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ERIC Number: EJ868703
Record Type: Journal
Publication Date: 2009
Pages: 4
Abstractor: ERIC
Reference Count: N/A
ISBN: N/A
ISSN: ISSN-0013-1253
Appreciative Inquiry: From Positive Narrative to Systemic Change
Filleul, Mary
Education Canada, v49 n4 p38-41 Fall 2009
As one of two newly-hired Learning & Development (L&D) consultants for the Vancouver School District (VSD), the author, along with an administrator, was tasked to design and implement a new district-wide focus around two core questions: "What Do We Know About Learning?" and "What Are We Doing About It?" In the spring of 2005, the author's newly-formed District Planning Group, composed of all stakeholders in the system--from parents, to custodians, to trustees, to teachers--decided on a new district direction: a collective focus on learning to energize, excite, and engage all members of their learning community. Appreciative Inquiry was the organizational methodology chosen to carry this out. Appreciative Inquiry (AI) builds on positive experiences to spark positive change by honoring the expertise resident in an organization and its people. It initiates a deliberate, systemic search for assets, competencies, and best practices within the system. The AI process is inclusive and collaborative, giving all stakeholders an equal voice. For three successive years, they employed a district-wide approach to implementing AI. In their final year, the L&D Team continued to encourage the system-wide use of an appreciative lens, starting from strengths, leading to dreaming and designing about where a school community would like to be. They implemented appreciative team-building sessions with school staffs; they developed their own Appreciative Leadership course for teachers and administrators, focusing on finding ways to encourage what they do well; they led small school groups in asking key questions around their own practice; their district plan document was rewritten to focus on what their learners can do, rather than on a statistical accounting. School plans are now generated through a discovery, dream, and design cycle, engaging far more of the school community. (Contains 1 note.)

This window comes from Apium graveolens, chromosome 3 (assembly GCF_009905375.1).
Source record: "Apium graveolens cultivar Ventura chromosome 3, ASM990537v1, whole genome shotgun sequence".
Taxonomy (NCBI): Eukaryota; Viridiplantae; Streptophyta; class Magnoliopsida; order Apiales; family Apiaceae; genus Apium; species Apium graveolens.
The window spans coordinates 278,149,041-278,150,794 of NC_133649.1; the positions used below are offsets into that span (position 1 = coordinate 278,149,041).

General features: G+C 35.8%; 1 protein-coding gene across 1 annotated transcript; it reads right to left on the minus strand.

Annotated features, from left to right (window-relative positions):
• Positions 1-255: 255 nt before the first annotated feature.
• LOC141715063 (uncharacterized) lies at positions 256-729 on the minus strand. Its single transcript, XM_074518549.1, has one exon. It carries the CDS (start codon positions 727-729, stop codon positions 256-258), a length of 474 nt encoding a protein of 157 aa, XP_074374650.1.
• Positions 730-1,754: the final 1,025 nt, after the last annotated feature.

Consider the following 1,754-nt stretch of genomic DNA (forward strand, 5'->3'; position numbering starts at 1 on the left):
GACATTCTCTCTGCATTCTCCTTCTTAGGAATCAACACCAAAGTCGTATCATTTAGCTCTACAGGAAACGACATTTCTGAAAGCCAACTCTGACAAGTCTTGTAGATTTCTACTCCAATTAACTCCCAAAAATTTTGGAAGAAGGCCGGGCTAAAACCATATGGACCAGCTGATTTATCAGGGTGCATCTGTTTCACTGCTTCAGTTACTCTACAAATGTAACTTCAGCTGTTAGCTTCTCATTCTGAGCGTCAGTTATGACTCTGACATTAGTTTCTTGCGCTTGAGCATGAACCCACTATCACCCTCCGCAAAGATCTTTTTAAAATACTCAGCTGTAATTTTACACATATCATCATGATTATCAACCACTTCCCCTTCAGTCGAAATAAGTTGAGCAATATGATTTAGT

Canadian Education Association. 119 Spadina Avenue Suite 705, Toronto, ON M5V 1P9, Canada. Tel: 416-591-6300; Fax: 416-591-5345; e-mail: publications@cea-ace-ca; Web site: http://www.cea-ace.ca/education-canada
Publication Type: Journal Articles; Reports - Descriptive
Education Level: Secondary Education
Audience: N/A
Language: English
Sponsor: N/A
Authoring Institution: N/A
Identifiers - Location: Canada (Vancouver)